Here you had a man who had abused hundreds of girls and basically gotten away with a slap on the wrist. I had to convince these girls that I was going to tell that story.Julie K. Brown
Respecting Victims’ Privacy
Julie K. Brown and Emily Michot of the Miami Herald led a three-part series investigating Jeffrey Epstein, a wealthy hedge fund manager who struck a deal with U.S. prosecutor Alexander Acosta to bury his crimes of sexually abusing and trafficking dozens of underage girls.
The Herald identified roughly 80 women, all of whom say they were molested or sexually abused by Epstein between 2001 and 2006. The Herald located 60 of them and eight agreed to be interviewed, on or off the record. Four were willing to speak on video.
A few women did not survive between the end of the five-year period and the beginning of the investigation, falling victim to suicide or overdose. Many more struggled with the trauma inflicted on them.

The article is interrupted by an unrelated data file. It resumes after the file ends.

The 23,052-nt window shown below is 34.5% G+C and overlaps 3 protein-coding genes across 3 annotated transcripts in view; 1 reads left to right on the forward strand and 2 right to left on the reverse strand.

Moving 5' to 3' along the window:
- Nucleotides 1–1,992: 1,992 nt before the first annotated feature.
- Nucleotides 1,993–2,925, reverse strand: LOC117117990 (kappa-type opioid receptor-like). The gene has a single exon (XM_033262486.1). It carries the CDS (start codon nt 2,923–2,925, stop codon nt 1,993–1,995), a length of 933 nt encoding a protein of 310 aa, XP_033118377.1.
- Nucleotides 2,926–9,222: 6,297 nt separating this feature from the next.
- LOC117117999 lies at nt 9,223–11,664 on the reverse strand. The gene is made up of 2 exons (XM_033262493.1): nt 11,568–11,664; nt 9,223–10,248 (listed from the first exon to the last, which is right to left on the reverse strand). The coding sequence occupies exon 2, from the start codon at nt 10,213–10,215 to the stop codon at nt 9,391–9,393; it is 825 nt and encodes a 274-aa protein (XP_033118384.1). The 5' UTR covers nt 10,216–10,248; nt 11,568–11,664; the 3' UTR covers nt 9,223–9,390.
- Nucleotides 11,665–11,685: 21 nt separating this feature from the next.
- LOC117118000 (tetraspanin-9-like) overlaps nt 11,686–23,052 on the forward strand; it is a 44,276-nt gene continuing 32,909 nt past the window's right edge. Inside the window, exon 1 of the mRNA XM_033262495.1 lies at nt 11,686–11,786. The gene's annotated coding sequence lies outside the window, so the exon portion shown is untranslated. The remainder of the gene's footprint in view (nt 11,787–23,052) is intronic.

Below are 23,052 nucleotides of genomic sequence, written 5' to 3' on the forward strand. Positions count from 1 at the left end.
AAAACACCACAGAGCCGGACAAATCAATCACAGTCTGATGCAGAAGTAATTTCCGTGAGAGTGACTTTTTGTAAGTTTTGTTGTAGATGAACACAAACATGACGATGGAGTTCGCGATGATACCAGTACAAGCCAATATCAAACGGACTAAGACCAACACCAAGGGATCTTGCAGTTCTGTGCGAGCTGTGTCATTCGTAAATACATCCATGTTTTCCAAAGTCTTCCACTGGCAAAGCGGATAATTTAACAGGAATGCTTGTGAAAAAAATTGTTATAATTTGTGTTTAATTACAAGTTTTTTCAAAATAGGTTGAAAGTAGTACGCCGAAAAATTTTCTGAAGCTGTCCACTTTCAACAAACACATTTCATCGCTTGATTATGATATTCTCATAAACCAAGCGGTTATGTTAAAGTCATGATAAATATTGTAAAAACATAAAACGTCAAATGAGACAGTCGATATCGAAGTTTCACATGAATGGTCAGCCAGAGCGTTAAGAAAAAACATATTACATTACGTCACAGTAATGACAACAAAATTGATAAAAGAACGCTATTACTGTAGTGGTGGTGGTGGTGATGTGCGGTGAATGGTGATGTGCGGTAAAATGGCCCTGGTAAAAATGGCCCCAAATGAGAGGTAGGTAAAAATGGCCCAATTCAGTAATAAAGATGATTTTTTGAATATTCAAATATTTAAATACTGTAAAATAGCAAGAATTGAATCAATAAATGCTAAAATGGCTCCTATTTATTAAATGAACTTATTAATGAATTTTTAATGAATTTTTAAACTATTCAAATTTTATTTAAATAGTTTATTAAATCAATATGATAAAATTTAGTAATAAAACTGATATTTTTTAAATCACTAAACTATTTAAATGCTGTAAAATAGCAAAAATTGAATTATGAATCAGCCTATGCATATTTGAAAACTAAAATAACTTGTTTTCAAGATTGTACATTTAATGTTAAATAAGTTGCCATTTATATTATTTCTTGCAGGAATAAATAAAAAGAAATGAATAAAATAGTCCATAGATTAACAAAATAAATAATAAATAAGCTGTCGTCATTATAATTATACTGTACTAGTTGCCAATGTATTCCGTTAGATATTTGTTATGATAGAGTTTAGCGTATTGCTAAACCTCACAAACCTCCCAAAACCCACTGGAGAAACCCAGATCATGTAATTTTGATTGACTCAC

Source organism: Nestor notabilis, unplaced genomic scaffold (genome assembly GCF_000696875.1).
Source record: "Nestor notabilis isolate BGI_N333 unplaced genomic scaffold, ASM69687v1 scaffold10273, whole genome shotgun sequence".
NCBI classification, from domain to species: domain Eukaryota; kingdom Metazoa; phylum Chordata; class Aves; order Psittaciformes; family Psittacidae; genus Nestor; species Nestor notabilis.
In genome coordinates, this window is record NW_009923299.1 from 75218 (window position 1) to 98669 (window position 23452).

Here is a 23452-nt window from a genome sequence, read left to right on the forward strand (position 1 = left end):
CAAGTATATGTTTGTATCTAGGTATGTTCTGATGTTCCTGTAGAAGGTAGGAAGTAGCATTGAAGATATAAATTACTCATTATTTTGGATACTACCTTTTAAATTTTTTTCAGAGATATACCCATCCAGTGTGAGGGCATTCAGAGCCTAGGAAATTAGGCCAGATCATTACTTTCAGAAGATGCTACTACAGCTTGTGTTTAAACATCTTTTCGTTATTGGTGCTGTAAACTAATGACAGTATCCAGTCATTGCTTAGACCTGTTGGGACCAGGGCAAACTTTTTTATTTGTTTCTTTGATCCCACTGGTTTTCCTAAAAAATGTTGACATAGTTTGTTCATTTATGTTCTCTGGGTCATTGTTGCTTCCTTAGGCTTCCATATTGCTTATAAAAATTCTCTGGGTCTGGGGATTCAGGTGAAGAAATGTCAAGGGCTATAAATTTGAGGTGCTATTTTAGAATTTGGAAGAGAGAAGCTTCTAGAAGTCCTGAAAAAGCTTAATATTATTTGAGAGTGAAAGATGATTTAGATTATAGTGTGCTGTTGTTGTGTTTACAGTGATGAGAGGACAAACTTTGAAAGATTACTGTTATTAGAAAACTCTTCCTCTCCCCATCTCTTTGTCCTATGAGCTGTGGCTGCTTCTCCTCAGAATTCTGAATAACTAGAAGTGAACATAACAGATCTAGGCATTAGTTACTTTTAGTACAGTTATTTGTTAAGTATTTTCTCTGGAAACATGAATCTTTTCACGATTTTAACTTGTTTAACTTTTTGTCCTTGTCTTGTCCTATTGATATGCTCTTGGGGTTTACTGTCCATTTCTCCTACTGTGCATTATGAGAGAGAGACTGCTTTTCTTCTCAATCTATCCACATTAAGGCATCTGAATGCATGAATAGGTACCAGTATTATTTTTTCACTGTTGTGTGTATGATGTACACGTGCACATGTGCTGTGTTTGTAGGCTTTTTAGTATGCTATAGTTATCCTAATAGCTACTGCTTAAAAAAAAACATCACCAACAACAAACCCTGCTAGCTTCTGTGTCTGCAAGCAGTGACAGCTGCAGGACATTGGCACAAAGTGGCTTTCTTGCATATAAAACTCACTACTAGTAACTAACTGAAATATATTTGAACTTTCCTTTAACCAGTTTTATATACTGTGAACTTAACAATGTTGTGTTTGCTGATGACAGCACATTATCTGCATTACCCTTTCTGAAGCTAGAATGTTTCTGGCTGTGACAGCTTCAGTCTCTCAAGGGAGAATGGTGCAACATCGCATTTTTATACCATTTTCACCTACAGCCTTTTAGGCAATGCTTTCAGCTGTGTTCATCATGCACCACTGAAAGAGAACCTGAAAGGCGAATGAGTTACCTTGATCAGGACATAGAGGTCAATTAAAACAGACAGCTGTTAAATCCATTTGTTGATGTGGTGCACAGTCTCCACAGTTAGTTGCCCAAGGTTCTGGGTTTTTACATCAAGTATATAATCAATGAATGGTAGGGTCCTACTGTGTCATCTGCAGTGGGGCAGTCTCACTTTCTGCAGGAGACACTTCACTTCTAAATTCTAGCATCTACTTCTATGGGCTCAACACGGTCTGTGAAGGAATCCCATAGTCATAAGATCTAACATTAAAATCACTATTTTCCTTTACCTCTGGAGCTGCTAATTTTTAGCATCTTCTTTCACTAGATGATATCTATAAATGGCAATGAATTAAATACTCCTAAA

In addition to Epstein’s crimes, the series also uncovers numerous failings of the legal system, from under-the-table plea deals to quid pro quo offers in exchange for leniency, all of which contributed to Epstein’s ability to go without punishment for so long.
Q1: What role does individual privacy play in reporting? Is a subject’s privacy a right or a privilege?
Q2: Does a journalist have an obligation to get a source to speak on the record? What if the source’s information could help others find justice?
Q3: Why do journalists often share photos and details of the offender in a criminal situation?
Q4: When reporting on sensitive political matters, journalists will often attribute information to a “trusted inside source.” Is this form of privacy ethically different from the privacy given to victims?